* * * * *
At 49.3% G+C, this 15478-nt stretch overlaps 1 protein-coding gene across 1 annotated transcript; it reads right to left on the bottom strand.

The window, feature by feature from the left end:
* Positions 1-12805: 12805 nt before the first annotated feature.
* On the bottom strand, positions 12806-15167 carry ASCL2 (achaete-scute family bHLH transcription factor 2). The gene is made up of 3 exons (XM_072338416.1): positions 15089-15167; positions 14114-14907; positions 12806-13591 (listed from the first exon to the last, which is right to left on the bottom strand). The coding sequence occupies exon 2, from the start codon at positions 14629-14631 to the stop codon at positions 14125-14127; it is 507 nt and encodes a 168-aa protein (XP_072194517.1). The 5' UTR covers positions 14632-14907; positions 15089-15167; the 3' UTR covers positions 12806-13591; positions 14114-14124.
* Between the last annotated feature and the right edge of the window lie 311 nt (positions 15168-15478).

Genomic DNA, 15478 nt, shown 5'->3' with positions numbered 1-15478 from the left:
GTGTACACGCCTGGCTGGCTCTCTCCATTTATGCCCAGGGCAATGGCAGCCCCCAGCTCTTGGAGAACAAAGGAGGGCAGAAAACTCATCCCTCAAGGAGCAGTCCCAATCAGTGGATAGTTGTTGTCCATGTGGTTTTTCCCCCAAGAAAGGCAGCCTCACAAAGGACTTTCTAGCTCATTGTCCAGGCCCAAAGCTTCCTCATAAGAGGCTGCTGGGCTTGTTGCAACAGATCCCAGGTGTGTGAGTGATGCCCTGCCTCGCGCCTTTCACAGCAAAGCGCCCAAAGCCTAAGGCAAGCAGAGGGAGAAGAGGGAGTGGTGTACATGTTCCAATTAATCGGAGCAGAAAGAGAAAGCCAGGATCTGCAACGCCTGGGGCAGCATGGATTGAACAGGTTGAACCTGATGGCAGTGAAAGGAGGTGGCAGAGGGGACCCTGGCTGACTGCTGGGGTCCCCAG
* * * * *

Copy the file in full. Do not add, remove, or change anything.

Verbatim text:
At 49.3% G+C, this 15478-nt stretch overlaps 1 protein-coding gene across 1 annotated transcript; it reads right to left on the bottom strand.

The window, feature by feature from the left end:
* Positions 1-12805: 12805 nt before the first annotated feature.
* On the bottom strand, positions 12806-15167 carry ASCL2 (achaete-scute family bHLH transcription factor 2). The gene is made up of 3 exons (XM_072338416.1): positions 15089-15167; positions 14114-14907; positions 12806-13591 (listed from the first exon to the last, which is right to left on the bottom strand). The coding sequence occupies exon 2, from the start codon at positions 14629-14631 to the stop codon at positions 14125-14127; it is 507 nt and encodes a 168-aa protein (XP_072194517.1). The 5' UTR covers positions 14632-14907; positions 15089-15167; the 3' UTR covers positions 12806-13591; positions 14114-14124.
* Between the last annotated feature and the right edge of the window lie 311 nt (positions 15168-15478).

Genomic DNA, 15478 nt, shown 5'->3' with positions numbered 1-15478 from the left:
GTGTACACGCCTGGCTGGCTCTCTCCATTTATGCCCAGGGCAATGGCAGCCCCCAGCTCTTGGAGAACAAAGGAGGGCAGAAAACTCATCCCTCAAGGAGCAGTCCCAATCAGTGGATAGTTGTTGTCCATGTGGTTTTTCCCCCAAGAAAGGCAGCCTCACAAAGGACTTTCTAGCTCATTGTCCAGGCCCAAAGCTTCCTCATAAGAGGCTGCTGGGCTTGTTGCAACAGATCCCAGGTGTGTGAGTGATGCCCTGCCTCGCGCCTTTCACAGCAAAGCGCCCAAAGCCTAAGGCAAGCAGAGGGAGAAGAGGGAGTGGTGTACATGTTCCAATTAATCGGAGCAGAAAGAGAAAGCCAGGATCTGCAACGCCTGGGGCAGCATGGATTGAACAGGTTGAACCTGATGGCAGTGAAAGGAGGTGGCAGAGGGGACCCTGGCTGACTGCTGGGGTCCCCAG